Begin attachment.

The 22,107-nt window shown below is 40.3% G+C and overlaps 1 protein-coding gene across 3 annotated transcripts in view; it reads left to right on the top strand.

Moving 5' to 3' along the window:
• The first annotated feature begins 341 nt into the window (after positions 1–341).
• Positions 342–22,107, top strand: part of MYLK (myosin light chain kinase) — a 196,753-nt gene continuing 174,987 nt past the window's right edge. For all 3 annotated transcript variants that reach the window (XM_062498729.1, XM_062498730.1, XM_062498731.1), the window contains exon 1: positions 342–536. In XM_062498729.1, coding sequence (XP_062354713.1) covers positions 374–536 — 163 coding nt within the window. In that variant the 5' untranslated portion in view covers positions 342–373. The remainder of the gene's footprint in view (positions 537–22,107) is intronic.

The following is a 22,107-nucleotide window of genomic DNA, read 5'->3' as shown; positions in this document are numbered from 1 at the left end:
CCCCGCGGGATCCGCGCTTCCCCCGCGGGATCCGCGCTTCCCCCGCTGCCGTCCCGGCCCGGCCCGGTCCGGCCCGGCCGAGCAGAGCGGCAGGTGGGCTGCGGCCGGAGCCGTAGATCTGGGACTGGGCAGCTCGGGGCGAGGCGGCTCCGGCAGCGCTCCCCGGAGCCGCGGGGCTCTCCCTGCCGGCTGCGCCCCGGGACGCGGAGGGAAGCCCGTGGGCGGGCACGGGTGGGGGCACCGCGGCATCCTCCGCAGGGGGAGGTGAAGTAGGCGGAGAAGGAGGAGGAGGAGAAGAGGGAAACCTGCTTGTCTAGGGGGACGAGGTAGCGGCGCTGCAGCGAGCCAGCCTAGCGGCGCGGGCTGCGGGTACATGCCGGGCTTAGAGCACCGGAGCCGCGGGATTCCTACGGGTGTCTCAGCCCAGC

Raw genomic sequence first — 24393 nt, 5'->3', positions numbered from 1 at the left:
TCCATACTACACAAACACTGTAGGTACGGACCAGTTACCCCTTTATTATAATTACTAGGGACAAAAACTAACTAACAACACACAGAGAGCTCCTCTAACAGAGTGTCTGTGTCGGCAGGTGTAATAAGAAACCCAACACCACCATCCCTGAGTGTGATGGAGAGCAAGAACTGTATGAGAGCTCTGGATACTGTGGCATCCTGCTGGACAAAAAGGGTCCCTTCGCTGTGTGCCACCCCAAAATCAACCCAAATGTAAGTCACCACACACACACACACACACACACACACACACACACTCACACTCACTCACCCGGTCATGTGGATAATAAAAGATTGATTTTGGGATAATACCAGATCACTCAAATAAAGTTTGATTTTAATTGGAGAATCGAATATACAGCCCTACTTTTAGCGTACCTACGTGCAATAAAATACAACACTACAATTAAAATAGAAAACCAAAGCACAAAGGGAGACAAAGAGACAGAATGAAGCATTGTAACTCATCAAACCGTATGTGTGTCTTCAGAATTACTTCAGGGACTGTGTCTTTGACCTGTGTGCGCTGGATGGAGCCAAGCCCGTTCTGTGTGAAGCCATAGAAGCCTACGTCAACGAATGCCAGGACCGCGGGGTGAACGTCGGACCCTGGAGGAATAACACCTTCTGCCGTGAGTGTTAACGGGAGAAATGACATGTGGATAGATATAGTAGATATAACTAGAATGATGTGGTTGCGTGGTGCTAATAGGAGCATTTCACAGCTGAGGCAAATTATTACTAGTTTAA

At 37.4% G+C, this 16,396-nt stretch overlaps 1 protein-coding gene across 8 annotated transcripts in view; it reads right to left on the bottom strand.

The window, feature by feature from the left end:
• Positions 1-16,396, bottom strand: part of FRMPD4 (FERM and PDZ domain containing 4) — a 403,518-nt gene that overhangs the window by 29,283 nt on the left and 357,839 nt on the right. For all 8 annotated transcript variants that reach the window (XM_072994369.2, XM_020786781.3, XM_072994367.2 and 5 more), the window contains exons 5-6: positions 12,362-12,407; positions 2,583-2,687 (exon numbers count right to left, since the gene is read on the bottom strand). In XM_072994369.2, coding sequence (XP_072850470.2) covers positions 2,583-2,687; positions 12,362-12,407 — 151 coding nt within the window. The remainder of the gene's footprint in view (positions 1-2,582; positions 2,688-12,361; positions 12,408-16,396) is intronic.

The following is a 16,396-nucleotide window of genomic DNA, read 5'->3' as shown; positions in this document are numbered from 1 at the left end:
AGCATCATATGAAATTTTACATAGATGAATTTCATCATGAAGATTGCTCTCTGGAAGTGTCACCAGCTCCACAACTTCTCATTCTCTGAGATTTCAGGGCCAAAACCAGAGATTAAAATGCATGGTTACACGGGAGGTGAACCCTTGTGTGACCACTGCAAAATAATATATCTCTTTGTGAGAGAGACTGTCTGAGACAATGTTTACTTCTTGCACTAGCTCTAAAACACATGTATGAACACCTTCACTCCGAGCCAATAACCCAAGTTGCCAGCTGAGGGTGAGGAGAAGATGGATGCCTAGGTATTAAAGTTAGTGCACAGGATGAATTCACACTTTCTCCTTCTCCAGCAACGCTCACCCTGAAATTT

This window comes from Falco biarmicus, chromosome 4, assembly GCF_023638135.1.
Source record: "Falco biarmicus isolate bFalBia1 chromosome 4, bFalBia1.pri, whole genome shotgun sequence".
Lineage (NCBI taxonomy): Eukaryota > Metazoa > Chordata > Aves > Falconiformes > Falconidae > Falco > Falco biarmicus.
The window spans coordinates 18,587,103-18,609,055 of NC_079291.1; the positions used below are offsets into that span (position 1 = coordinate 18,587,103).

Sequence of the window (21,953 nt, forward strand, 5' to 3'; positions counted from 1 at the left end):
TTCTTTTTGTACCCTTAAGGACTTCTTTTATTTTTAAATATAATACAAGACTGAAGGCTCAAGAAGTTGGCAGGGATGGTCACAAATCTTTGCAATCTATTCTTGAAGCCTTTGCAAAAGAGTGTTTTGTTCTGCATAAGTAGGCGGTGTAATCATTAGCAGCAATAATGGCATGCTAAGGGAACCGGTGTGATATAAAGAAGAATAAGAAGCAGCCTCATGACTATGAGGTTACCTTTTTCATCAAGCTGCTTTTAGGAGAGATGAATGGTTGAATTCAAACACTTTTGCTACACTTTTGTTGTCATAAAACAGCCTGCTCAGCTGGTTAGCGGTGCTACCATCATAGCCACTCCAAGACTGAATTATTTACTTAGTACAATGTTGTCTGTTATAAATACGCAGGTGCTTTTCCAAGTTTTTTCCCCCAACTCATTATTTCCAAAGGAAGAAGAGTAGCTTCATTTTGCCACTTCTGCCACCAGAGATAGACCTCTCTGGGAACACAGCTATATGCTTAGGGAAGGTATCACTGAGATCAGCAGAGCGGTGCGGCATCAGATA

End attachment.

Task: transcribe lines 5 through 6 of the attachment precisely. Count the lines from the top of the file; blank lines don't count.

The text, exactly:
The following is a 22,107-nucleotide window of genomic DNA, read 5'->3' as shown; positions in this document are numbered from 1 at the left end:
CCCCGCGGGATCCGCGCTTCCCCCGCGGGATCCGCGCTTCCCCCGCTGCCGTCCCGGCCCGGCCCGGTCCGGCCCGGCCGAGCAGAGCGGCAGGTGGGCTGCGGCCGGAGCCGTAGATCTGGGACTGGGCAGCTCGGGGCGAGGCGGCTCCGGCAGCGCTCCCCGGAGCCGCGGGGCTCTCCCTGCCGGCTGCGCCCCGGGACGCGGAGGGAAGCCCGTGGGCGGGCACGGGTGGGGGCACCGCGGCATCCTCCGCAGGGGGAGGTGAAGTAGGCGGAGAAGGAGGAGGAGGAGAAGAGGGAAACCTGCTTGTCTAGGGGGACGAGGTAGCGGCGCTGCAGCGAGCCAGCCTAGCGGCGCGGGCTGCGGGTACATGCCGGGCTTAGAGCACCGGAGCCGCGGGATTCCTACGGGTGTCTCAGCCCAGC